WEST Midlands Ambulance Service had its fourth busiest day on record at the weekend.
Saturday night (December 13) saw staff take 3,550 emergency calls, more than the new year’s days in 2010 and 2012.
The only three occasions where the service had received more 999 calls were on January 1 in 2011 (3,822 calls), January 1, 2013 (3,754 calls) and January 1, 2014 (3,726 calls).
The volume has prompted the trust to issue another plea to residents to only call 999 when it is absolutely necessary as the increase puts undue pressure on frontline staff getting to and treating patients and operators taking the calls, trying to decide who needs help the most and the quickest.
And, further down the line, added pressure is also put on already busy and over-stretched staff in A&E departments.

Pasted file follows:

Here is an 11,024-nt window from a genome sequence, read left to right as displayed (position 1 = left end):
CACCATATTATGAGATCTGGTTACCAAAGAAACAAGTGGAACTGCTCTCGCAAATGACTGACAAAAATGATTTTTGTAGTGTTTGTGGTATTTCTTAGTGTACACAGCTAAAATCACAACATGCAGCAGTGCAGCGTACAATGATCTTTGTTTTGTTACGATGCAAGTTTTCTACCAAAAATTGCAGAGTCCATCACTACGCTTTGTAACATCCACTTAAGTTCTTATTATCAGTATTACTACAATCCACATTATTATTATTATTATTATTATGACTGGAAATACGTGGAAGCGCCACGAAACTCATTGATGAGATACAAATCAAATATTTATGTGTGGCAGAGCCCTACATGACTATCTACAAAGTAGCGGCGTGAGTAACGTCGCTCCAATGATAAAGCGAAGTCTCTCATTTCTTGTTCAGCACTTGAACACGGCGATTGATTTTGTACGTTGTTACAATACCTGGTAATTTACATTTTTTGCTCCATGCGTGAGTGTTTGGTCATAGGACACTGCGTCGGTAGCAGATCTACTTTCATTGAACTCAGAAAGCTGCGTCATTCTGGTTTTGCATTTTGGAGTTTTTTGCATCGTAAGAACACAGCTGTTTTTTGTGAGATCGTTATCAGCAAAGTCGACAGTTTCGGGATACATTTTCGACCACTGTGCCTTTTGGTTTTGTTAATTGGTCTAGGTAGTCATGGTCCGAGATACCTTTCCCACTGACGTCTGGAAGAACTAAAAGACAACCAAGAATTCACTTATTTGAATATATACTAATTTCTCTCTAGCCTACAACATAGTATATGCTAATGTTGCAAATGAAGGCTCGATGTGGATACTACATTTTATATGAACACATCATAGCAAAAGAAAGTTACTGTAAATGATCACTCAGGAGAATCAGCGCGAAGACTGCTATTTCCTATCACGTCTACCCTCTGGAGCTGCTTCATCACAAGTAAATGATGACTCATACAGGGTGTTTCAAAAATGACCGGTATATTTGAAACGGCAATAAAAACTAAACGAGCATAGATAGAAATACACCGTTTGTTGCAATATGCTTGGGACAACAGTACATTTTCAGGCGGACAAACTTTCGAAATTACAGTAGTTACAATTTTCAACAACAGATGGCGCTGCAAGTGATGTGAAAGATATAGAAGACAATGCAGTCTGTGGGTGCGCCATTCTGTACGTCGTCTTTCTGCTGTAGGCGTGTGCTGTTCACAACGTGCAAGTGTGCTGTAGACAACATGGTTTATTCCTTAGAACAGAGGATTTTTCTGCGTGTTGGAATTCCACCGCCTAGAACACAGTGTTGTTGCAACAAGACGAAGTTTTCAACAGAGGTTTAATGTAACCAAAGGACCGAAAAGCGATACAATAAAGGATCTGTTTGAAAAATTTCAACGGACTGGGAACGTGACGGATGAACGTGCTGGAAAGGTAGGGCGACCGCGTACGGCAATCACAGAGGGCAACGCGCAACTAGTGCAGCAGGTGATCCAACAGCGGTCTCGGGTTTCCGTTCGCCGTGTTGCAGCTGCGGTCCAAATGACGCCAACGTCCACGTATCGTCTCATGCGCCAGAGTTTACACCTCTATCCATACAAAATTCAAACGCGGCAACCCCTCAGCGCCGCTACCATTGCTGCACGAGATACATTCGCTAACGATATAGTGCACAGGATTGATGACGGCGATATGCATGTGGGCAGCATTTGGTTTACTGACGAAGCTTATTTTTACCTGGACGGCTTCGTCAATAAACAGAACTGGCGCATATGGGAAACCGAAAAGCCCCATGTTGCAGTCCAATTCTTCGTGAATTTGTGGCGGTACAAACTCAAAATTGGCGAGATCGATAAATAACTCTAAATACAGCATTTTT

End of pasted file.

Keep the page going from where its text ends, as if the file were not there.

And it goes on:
Craig Cooke, Assistant Chief Ambulance Officer, said: “Our staff are working around the clock to respond to patients but we need the public’s help to ensure we’re preserving our ambulances and highly-skilled staff for the people who need us the most.
“Many people who dial 999 could treat themselves at home or access advice from NHS 111 either online or over the phone. “Equally, people should consider taking themselves to an NHS walk-in centre, pharmacist or a minor injuries unit.
“This would leave the ambulance service to deal with life threatening illness or injury such as chest pain, strokes, breathing difficulties, unconsciousness and severe blood loss.”
He concluded by thanking ambulance staff and volunteers for their efforts.